Furthermore, the cost of renovation materials has also increased in recent months. If a tornado or flood hits your home, it will cost more to repair than it may have in the past. 

In combination, these factors mean that you’re more likely to lose your home, and it will cost more to repair. As a result, it’s more important than ever to make sure your home is fully insured against all disasters.

Replacement Cost Value vs. Actual Cash Value: Know the Difference

“There’s a fine line when it comes to homeowners insurance. Nobody wants to pay too much for coverage, until they absolutely need it.

– Kenny Reinbrecht

We most often see two types of home coverage in this industry: Actual Cash Value (ACV) and Replacement Cost Value (RCV). If you’re unfamiliar with either, here’s a quick explanation:

  • Actual Cash Value: Coverage that pays up to the homeowner’s initial cost to build a home, accounting for depreciation based on the number of years you’ve owned it.
  • Replacement Cost Value: Coverage that pays up to the cost to replace or rebuild a home to the same specs in today’s market, regardless of depreciation.
Home Insurance ACV vs RCV Desktop
home insurance acv vs rcv mobile

There are also “extended/guaranteed replacement cost value” policies, though these aren’t as common. These policies include extra buffers that will cover the cost of repairing your home even if it exceeds your standard policy’s limit. They can give you wiggle room to make improvements to your home after a disaster, but they have a price tag to match.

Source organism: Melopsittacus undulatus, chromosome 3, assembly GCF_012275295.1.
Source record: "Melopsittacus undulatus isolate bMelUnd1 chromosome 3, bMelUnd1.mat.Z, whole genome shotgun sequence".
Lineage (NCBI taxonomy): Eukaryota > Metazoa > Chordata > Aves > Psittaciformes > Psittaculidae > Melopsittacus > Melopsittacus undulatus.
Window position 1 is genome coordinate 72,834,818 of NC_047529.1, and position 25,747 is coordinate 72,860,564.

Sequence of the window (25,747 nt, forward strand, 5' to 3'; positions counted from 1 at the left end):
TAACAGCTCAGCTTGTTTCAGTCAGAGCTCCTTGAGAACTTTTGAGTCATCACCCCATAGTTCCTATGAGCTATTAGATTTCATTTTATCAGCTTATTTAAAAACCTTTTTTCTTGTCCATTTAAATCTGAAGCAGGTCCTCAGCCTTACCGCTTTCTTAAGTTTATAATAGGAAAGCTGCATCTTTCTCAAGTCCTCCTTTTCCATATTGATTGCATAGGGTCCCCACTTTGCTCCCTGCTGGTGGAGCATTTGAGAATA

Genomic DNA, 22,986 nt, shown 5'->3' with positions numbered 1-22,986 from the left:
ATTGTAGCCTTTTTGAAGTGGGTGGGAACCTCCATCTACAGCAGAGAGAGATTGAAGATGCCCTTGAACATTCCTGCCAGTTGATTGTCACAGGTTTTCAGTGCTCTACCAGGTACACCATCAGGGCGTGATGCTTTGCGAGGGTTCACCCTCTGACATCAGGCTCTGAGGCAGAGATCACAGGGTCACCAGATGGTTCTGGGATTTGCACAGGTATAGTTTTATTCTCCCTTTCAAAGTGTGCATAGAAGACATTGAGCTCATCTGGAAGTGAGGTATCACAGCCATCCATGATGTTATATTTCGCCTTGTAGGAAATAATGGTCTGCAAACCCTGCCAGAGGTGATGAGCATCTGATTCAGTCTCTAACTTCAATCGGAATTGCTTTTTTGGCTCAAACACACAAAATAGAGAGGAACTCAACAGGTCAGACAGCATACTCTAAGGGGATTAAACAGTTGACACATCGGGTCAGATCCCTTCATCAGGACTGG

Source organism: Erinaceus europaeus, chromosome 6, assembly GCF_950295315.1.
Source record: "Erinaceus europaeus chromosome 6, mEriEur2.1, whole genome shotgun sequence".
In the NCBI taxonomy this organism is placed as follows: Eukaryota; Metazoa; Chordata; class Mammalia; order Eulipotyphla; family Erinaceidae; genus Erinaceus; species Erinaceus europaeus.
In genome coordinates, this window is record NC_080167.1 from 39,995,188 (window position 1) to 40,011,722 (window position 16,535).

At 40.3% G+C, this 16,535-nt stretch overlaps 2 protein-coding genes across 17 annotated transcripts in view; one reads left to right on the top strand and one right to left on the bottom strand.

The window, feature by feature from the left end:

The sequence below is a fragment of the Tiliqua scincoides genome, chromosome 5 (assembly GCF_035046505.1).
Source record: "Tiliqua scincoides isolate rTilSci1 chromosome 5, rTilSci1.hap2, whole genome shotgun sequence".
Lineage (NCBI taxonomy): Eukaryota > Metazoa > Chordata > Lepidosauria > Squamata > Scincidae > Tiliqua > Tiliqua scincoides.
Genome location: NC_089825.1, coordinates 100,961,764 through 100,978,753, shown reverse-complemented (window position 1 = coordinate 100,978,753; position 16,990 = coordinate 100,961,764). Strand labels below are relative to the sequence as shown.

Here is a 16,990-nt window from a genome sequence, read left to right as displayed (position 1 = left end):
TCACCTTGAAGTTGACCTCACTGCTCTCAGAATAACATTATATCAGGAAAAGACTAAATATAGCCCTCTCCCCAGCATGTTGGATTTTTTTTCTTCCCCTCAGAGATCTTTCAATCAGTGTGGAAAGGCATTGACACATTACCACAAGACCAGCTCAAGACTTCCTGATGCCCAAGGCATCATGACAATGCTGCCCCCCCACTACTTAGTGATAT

We encourage you to CHOOSE A REPLACEMENT COST POLICY because cheaper isn’t always better, especially when it comes to homeowners’ insurance.

ACV insurance policies are cheaper for obvious reasons, but you’ll never receive the total amount you need to rebuild your home completely.

For example, if you’re “properly insured” with an ACV policy for $200k, but your home is 50 years old, your adjustor might determine you’re only eligible to receive $150k following a claim.

RCV policies, on the other hand, are designed to get homeowners back into new homes that are as nice as the ones they had before whatever disaster or “act of God” destroyed the original. And with the addition of policy endorsements, homeowners can rebuild their homes to current codes.

Good insurance isn’t always cheap. Still, properly insuring your home is a vital part of responsible homeownership. The cost is worthwhile if you suffer a fire or natural disaster that forces you to make major repairs or rebuild entirely.

Home insurance home build man pushing wheel barrel

One of the most important (and consistently overlooked) home insurance tips is to make sure you have a “Code Rider.” This is a provision obligating your insurer to cover the cost to bring your home back up to code during a rebuild. 

Easily overlooked things like plumbing, electrical work, and even windows are subject to different best practices as time goes on. A code rider covers the extra cost to rebuild your home to present-day industry standards.

Never Under-Insure Your Home

A house insured for $100k that costs $200k to build can’t be rebuilt without extra funds. Your insurance company is only required to pay you $100k, and you’re responsible for the remaining amount.

Simply put, if your home is underinsured, your insurance company is not obligated to pay for you to rebuild it fully.